consultants for GlaxoSmithKline and Karus Therapeutics Ltd;
K.O. is a paid consultant for GlaxoSmithKline. Requests for
DNA of individual patients will require informed consent from
the patients and samples will be available under a material
transfer agreement. The p110dknockout mice are available
from the Babraham Institute under a material transfer
agreement. The mutation has been submitted to the ClinVar
database; accession no. SCV000083058.
Supplementary Materials
www.sciencemag.org/content/342/6160/866/suppl/DC1
Materials and Methods
Supplementary Text
Figs. S1 to S9
Tables S1 and S2
References (2737)
16 July 2013; accepted 23 September 2013
Published online 17 October 2013;
10.1126/science.1243292
Complete Mitochondrial Genomes of
Ancient Canids Suggest a European
Origin of Domestic Dogs
O. Thalmann,
1
*B. Shapiro,
2
P. Cui,
3
V. J. Schuenemann,
4
S. K. Sawyer,
3
D. L. Greenfield,
5
M. B. Germonpré,
6
M. V. Sablin,
7
F. López-Giráldez,
8
X. Domingo-Roura,
9
H. Napierala,
10
H-P. Uerpmann,
4
D. M. Loponte,
11
A. A. Acosta,
11
L. Giemsch,
12,13
R. W. Schmitz,
12
B. Worthington,
14
J. E. Buikstra,
15
A. Druzhkova,
16
A. S. Graphodatsky,
16
N. D. Ovodov,
17
N. Wahlberg,
1
A. H. Freedman,
5
R. M. Schweizer,
5
K.-P. Koepfli,
18
J. A. Leonard,
19
M. Meyer,
3
J. Krause,
4
S. Pääbo,
3
R. E. Green,
20
R. K. Wayne
5
*
The geographic and temporal origins of the domestic dog remain controversial, as genetic data suggest a
domestication process in East Asia beginning 15,000 years ago, whereas the oldest doglike fossils are
found in Europe and Siberia and date to >30,000 years ago. We analyzed the mitochondrial genomes
of 18 prehistoric canids from Eurasia and the New World, along with a comprehensive panel of modern
dogs and wolves. The mitochondrial genomes of all modern dogs are phylogenetically most closely related
to either ancient or modern canids of Europe. Molecular dating suggests an onset of domestication
there 18,800 to 32,100 years ago. These findings imply that domestic dogs are the culmination of a
process that initiated with European hunter-gatherers and the canids with whom they interacted.
Dogs are one of the best known examples
of domestication, the process of species
modification over time by human-induced
selection (1). Domestication often leads to in-
creased phenotypic variation and a geographic
distribution that can be heavily influenced by hu-
man dispersal. The extensive phenotypic variation
among dog breeds hinders a simple inference of
dog origins based on the presence of traits shared
between dogs and any specific population of the
www.sciencemag.org SCIENCE VOL 342 15 NOVEMBER 2013 871
REPORTS
gray wolf (Canis lupus) from which dogs derive
(24). Furthermore, inferences from genetic data
are confounded by a long history of trade and ad-
mixture among dogs from disparate geographic
areas, ancient and ongoing local admixture with
wolves, intense inbreeding within some lineages,
and the stochastic effects of incomplete lineage
sorting. Nevertheless, centers of dog origins from
genetic data have been proposed, including the
Middle East and East Asia (57). However, the
oldest putative dog remains are found in West-
ern Europe and Siberia and date from 15,000 to
36,000 years ago (2,8), although the classifica-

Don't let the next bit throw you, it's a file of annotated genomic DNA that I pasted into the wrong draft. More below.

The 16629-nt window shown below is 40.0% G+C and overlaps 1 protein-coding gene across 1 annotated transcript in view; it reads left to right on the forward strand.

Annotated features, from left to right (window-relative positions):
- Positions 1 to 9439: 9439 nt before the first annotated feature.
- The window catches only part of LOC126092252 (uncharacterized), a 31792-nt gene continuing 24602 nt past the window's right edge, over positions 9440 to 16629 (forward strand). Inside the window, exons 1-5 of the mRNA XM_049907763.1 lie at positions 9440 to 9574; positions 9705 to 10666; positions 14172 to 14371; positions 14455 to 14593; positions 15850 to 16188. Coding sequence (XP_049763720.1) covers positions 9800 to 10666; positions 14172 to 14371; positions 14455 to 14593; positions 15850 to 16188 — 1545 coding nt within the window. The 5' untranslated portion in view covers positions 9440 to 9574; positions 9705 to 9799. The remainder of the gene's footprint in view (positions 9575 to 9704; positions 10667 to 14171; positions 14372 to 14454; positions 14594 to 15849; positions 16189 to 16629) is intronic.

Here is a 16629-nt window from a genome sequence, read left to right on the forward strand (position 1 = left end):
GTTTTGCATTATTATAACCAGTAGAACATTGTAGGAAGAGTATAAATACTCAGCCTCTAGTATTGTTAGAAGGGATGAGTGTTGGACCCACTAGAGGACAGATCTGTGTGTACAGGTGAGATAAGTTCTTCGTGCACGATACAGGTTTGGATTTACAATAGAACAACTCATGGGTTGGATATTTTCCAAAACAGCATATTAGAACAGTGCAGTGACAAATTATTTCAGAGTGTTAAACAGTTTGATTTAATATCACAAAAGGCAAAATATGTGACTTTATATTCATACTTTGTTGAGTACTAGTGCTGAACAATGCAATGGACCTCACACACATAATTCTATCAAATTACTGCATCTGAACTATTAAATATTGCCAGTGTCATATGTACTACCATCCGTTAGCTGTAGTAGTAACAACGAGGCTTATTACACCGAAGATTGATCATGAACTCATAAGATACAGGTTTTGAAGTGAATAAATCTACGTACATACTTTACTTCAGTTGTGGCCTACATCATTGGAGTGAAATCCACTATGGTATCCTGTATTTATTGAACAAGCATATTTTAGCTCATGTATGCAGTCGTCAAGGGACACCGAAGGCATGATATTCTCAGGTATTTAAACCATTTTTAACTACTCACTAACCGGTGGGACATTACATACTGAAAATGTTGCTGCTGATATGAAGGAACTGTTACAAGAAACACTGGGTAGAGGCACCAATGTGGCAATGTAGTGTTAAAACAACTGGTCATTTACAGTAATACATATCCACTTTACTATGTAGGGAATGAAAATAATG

tion of these specimens remains contentious (9).
The earliest putative dog remains from the Mid-
dle East and East Asia are no older than about
13,000 years ago [see table S3 (10)].
DNA extracted from the earliest canids showing
phenotypic evidence of domestication (2,8,1114)
can potentially be used to test hypotheses about
the origin of modern dogs. We generated com-
plete and partial mitochondrial genomes from
18 prehistoric canids and 20 modern wolves of
Eurasian and American origin (Table 1 and table
S2) by performing DNA capture followed by high-
throughput sequencing (15). The DNA fragments
recovered from these samples show patterns ex-
pected of ancient DNA, including a correlation
between sequence length and sample age (fig.
S1) and deamination patterns typical of ancient
DNA (15) (fig. S2). After filtering, iterative as-
sembly, and exclusion of mitochondrial genomes
with less than 50% of the length recovered, we
obtained a median 12-fold (1.9 to 625.7) cov-
erage of the 18 ancient genomes, with on average
15,014 (8667 to 16,415) nucleotides supported
by at least twofold coverage. These mtDNA as-
semblies from ancient canids were compared with
complete mitochondrial genome sequences from
49 wolves; 77 dogs, including divergent dog breeds
such as Basenji and Dingo; three recently published
Chinese indigenous dogs (7); and four coyotes
totaling 148 mitochondrial genomes.
Phylogenetic analyses of the mitochondrial
genome data using maximum likelihood, coales-
cence and Bayesian approaches all reveal a well-
resolved phylogeny (Fig. 1). Although dogs and
wolves are not reciprocally monophyletic, all mod-
ern dogs and many wolf populations fall within
one of several well-supported clades (Fig. 1 and
fig. S9). Within this tree topology, dogs fall with-
in one of four clades (Dog A to D) (Fig. 1 and fig.
S9), with clade A containing the majority of dog
sequences (64%). Three haplotypes from ancient
Belgian canids form the most deeply diverging
group in the tree. Although the cranial morphology
of one of these, the Goyet dog (Belgium 36,000)
(Table 1 and table S1) has been interpreted as dog-
like (2), its mtDNA relation to other canids places
it as an ancient sister-group to all modern dogs
and wolves rather than a direct ancestor of dogs.
One of the Belgian specimens (Belgium 26,000)
has been found to be uniquely large (2) and could
be related to a genetically and morphologically
distinct form of wolves from Late Pleistocene de-
posits of the High Arctic permafrost (16). However,
none of the sequences from the three northerly
permafrost wolves (Alaska 28,000,Alaska21,000,
and Alaska 20,800) (Fig. 1) fall within or are sister